EBRI reports that just over 90% of 401(k) participants investing in TDFs in 2007 stuck with them through 2009. Using a proxy for the auto-enrollment status of participants, those identified as auto-enrollees were even more likely to have stayed with TDFs, at a rate of over 95%.
EBRI’s research found 401(k) participants who were younger and had lower account balances were more likely to use TDFs and to continue to use them. Those more likely to stop investing in TDFs were older, had longer tenure, or had higher account balances, although these participants overall stayed with TDFs at a high rate.
“Target-date funds are still very new in 401(k) plans, but these results suggest that once they are used, TDFs are very likely to continue to be used for a number of years afterward, certainly in the short term,” said Craig Copeland, Senior Research Associate at EBRI and author of the report. “Consequently, the auto-enrollment of participants into TDFs appears likely to stick, which means that the asset allocation within the TDFs is likely to be the asset allocation many of these participants will have while they remain in their 401(k) plan.”
The use of TDFs in 401(k) plans has increased rapidly in recent years, EBRI said. The portion of 401(k) plan participants using TDFs increased from 25% in 2007 to 31 percent% in 2008 and to 33% in 2009. According to EBRI, one of the reasons for this growth is TDFs have been a popular choice for the default fund when 401(k) plans have an auto-enrollment feature. Consequently, younger participants with lower account balances, and participants with shorter tenure at their current job have been found to be more likely to use them.
Key findings in the study show:
• In 2007, of those participants in the EBRI's database, 38.9% had at least some of their account balance in TDFs. By 2008, 42.6% had at least some of their account balance in TDFs, reaching 43.2% in 2009. Furthermore, 36.6% of this consistent group of 401(k) plan participants had some of their account balance allocated to TDFs in 2007 and 2008. Just over 35% of these participants had at least some assets allocated to TDFs in 2007, 2008, and 2009.
• Among participants who were identified as auto-enrollees in 2007, 97.2% were still using TDFs in 2008, and 95.7% used them in 2008 and 2009. While those not identified as auto-enrollees continued to invest in TDFs at a lower rate than those identified as auto-enrollees, there was a very high overall persistence rate in TDF use from 2007−2009: just over 90%.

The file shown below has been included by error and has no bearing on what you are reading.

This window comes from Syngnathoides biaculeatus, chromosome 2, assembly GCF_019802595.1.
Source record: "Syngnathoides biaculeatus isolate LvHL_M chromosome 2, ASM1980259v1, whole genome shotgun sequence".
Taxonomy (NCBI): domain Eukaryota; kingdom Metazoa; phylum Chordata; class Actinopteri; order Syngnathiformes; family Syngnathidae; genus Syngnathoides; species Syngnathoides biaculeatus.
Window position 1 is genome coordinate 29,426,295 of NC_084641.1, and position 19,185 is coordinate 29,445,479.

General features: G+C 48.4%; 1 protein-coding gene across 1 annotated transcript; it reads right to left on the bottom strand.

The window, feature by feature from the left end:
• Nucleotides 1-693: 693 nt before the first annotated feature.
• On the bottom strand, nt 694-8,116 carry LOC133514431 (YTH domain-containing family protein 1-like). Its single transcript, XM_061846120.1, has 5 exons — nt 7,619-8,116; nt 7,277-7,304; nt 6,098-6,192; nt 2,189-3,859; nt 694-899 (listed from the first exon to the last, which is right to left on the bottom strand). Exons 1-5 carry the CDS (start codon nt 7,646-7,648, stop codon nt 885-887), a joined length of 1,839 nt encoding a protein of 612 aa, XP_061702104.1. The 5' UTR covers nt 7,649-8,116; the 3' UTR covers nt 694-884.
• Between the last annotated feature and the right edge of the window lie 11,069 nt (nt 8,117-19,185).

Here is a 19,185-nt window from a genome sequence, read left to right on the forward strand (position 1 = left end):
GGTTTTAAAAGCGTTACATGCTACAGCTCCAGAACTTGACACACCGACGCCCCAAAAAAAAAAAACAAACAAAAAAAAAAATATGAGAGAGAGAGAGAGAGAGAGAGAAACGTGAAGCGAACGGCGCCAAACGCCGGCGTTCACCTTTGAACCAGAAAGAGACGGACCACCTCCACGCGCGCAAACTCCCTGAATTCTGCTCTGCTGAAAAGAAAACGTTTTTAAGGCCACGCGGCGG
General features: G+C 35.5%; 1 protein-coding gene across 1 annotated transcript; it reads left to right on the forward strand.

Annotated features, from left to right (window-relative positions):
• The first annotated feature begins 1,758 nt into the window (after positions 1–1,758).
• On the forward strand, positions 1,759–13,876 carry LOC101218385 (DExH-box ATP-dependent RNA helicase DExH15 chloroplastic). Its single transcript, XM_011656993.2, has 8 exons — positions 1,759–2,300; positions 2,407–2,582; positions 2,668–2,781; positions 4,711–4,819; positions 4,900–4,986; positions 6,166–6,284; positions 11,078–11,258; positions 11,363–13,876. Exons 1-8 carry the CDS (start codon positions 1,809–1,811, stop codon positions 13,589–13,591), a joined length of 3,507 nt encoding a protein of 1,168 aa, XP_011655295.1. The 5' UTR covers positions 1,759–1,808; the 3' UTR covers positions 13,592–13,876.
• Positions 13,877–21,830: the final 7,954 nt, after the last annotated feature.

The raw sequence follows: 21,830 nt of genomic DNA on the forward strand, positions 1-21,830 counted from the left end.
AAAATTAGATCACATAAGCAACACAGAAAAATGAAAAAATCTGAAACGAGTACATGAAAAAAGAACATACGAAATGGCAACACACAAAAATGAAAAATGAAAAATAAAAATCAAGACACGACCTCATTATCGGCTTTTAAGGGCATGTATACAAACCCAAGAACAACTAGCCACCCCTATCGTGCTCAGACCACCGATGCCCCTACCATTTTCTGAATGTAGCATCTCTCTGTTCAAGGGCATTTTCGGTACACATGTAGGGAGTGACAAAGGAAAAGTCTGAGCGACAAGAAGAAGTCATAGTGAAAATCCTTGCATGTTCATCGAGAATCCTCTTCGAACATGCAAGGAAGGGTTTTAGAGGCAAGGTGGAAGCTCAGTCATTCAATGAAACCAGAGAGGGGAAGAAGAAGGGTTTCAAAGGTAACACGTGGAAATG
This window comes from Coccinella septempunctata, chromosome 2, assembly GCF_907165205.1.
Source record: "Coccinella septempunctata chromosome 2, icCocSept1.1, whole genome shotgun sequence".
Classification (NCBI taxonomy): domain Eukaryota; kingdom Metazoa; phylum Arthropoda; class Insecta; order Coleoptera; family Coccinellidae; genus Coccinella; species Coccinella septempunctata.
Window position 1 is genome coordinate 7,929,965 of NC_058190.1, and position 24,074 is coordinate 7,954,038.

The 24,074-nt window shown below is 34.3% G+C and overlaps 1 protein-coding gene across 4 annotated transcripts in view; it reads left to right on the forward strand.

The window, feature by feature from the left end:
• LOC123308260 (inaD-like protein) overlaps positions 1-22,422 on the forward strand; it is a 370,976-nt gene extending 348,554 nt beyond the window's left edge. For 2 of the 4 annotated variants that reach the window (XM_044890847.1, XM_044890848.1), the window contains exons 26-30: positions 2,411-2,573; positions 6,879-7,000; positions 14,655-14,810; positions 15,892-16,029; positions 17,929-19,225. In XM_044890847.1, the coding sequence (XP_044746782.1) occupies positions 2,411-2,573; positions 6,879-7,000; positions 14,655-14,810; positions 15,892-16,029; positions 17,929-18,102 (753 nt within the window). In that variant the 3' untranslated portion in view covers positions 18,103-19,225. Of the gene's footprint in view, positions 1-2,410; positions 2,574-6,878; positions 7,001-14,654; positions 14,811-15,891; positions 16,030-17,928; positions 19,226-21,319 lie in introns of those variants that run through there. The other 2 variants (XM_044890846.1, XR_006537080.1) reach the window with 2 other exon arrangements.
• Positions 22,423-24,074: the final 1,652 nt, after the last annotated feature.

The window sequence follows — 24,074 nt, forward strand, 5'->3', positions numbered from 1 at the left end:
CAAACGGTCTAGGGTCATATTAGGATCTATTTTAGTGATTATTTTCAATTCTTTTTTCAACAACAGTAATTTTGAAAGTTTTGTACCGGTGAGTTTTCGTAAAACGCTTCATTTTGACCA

• Of the consistent group of participants using TDFs in 2007, 36.9% had all of their account allocated to TDFs. The remaining 63.1% of those using a TDF had less than 100% of their allocation in TDFs. In 2009, slightly more participants (67.2%) had less than 100% of their allocation in TDFs.
• Among only those participants who had all of their account allocated to TDFs in 2007, a very high rate (83%) stayed at a 100% TDF allocation in 2009. Almost 13% of those who had a total allocation to TDFs in 2007 had an allocation lower than 100% (but not a zero) allocation in 2009. Only 4% of participants with a 100% TDF allocation in 2007 had stopped using them by 2009.
• While a very small percentage of those investing all of their account in TDFs in 2007 stopped using them by 2009, the average participant-weighted allocation for this group to equity funds/company stock/balanced funds in 2009 was 31.1% and approximately 65% to bond funds, money funds, guaranteed investment contracts (GICs), and/or stable value funds in 2009.
The EBRI report examines the use of TDFs by a consistent group of 401(k) participants in plans that offered them in 2007 through 2009, using the data from the EBRI/ICI 401(k) database. Results are published in the August EBRI Issue Brief, “Target-Date Fund Use in 401(k) Plans and the Persistence of Their Use, 2007−2009,” online at www.ebri.org.